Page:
After the Kings finished last season as the third seed in the Western Conference, many NBA experts do not consider them favorites this time around. There are generally two reasons for that take: the West is loaded with star power that the Kings might not be able to compete with, and the Kings won‘t be as healthy as they were last season.
Both narratives outraged Sacramento fans, but especially the latter. The Kings have two All-Stars and a rising star in Keegan Murray themselves, and while they were lucky enough to escape any serious, season-ending injuries they weren‘t always healthy.
They were tough, playing through injuries and not resting. Every single player wants to be on the court, and all of their main rotation guys played at least 73 games. Domantas Sabonis even played with a fractured thumb from late December all the way through the playoffs. In the era of load management, that is a rare sight to see.
This season will be no different, but the Kings have so much more going for them than just health. They are a deeper team this season and their depth and resilience were on full display last night.
Kings let lead slip away from them in second half
On the 20th anniversary of LeBron James‘ very first NBA game, the Lakers came to Sacramento looking for a win. The Kings had their eyes set on the same goal, however, and got off to a great start.
After a monster 41-point quarter to start the game, they had an 11-point lead going into halftime. By the end of the third quarter, that lead had dwindled to a meager four points.
While the Kings showed a lot of good things in this game—Kevin Huerter finally found his shot, Keegan Murray once again affected the game in every aspect, Sasha Vezenkov looked comfortable out there, and De‘Aaron Fox started off his All-Star campaign with a 37-point performance—the Lakers‘ comeback was rather concerning.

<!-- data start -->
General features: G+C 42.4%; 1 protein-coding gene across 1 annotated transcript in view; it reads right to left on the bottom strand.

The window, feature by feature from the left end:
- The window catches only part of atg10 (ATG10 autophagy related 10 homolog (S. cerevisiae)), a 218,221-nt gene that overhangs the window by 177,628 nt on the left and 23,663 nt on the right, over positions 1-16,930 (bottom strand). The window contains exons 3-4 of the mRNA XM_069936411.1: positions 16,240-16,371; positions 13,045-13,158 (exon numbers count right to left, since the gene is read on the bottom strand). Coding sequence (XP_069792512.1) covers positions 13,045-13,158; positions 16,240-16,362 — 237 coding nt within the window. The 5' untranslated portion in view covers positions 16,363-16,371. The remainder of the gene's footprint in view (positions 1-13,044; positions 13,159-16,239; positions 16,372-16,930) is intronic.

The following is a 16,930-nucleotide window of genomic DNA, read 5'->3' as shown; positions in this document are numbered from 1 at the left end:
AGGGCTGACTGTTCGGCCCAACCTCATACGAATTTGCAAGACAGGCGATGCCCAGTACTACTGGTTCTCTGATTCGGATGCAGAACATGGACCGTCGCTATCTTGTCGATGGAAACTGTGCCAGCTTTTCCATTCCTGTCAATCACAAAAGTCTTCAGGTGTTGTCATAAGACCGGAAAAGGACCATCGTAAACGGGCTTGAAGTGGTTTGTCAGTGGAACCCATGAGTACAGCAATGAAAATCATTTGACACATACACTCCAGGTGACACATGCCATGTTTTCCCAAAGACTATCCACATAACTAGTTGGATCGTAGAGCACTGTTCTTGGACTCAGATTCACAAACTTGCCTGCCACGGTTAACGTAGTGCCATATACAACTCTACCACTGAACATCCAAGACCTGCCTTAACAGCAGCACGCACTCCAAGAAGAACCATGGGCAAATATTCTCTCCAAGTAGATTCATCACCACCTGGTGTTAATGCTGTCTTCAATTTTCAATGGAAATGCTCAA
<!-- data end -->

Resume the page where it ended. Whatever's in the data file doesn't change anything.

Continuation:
This is already the second home game in which the Kings let a lead slip away from them. They need to learn how to stay ahead when they have a lead early because it might not always end as well as it did last night.
Malik Monk and Kings‘ depth grind out overtime win vs Lakers
De‘Aaron Fox is a star. He proved that once again last night, racking up 37 points on efficient shooting, 4 rebounds, 8 assists, 1 steal, and 1 block. As the reigning Clutch Player of the Year, he is also the Kings‘ go-to guy in close games.
This time around, they had to make it work without him, though. Fox went down with an ankle injury about halfway through the fourth quarter, left the game, and came back for the last six minutes of regulation to score 8 valuable points.
When the game went to overtime, he was determined to play the final minutes of the game as well but ultimately couldn’t move well enough. To top that off, Domantas Sabonis fouled out with 2:59 left in the fourth quarter.
So, the Kings had to face the Lakers, who had LeBron James, Anthony Davis, Taurean Prince, and D‘Angelo Russell all score between 17 and 30 points, without their two All-Stars. Malik Monk understood the assignment and took over the game completely. We all know how quickly Monk can get going offensively, and this was his time.
After missing nine of his first 13 shots, he didn’t miss a single one in overtime. The Lakers collectively scored 12 points in the final period. Monk scored 11 all by himself, but it wasn’t just him.
Kevin Huerter had three big rebounds and hit a crucial shot from long range towards the end of the game, redeeming his rough start to the season. JaVale McGee stepped in for Sabonis, holding down the paint, and Keegan Murray battled well against the veteran opponents.
Without Malik Monk, the Kings might not have won this game, but they did, and that shows that the team has much more than injury-luck on its side. Even without Trey Lyles, their depth proved itself by stepping up when their two All-Stars couldn’t finish the game.
This game also showed the Kings‘ willingness to battle injuries and play through them whenever possible. Hopefully, this can put an end to the narrative that the Kings ended the longest playoff drought in NBA history through sheer luck.